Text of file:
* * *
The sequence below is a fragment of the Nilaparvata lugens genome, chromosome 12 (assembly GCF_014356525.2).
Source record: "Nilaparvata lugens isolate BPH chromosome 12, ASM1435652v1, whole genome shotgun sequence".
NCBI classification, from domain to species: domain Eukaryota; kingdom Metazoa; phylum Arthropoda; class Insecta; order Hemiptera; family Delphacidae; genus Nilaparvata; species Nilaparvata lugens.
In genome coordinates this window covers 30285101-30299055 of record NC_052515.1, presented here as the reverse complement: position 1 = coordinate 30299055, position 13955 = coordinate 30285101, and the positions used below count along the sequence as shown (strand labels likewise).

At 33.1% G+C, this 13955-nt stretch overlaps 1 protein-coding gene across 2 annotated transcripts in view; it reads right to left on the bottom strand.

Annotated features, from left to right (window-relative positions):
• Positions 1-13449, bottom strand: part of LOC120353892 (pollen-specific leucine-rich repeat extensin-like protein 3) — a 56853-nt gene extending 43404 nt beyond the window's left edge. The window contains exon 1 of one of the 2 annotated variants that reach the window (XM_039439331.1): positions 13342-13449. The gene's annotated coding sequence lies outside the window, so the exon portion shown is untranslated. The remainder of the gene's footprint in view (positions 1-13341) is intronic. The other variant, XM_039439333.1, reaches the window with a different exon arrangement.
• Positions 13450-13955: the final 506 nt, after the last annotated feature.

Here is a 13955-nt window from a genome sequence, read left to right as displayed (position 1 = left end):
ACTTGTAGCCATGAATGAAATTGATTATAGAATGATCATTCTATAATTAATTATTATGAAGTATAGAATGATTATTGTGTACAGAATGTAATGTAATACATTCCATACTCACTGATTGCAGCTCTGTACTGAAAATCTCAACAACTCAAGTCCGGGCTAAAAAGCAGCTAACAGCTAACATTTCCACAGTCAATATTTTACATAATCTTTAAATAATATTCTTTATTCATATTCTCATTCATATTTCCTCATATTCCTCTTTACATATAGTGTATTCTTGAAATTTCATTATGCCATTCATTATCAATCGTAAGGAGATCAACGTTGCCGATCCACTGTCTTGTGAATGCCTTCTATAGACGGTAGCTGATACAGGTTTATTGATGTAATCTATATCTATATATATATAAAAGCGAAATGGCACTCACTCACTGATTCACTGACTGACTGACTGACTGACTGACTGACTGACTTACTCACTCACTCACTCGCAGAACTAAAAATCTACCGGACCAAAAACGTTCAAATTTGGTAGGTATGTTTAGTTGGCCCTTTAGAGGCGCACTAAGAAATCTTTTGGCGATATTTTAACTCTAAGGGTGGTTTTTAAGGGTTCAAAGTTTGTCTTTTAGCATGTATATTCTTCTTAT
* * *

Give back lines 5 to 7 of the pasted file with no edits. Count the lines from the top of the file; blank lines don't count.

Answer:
At 33.1% G+C, this 13955-nt stretch overlaps 1 protein-coding gene across 2 annotated transcripts in view; it reads right to left on the bottom strand.

Annotated features, from left to right (window-relative positions):
• Positions 1-13449, bottom strand: part of LOC120353892 (pollen-specific leucine-rich repeat extensin-like protein 3) — a 56853-nt gene extending 43404 nt beyond the window's left edge. The window contains exon 1 of one of the 2 annotated variants that reach the window (XM_039439331.1): positions 13342-13449. The gene's annotated coding sequence lies outside the window, so the exon portion shown is untranslated. The remainder of the gene's footprint in view (positions 1-13341) is intronic. The other variant, XM_039439333.1, reaches the window with a different exon arrangement.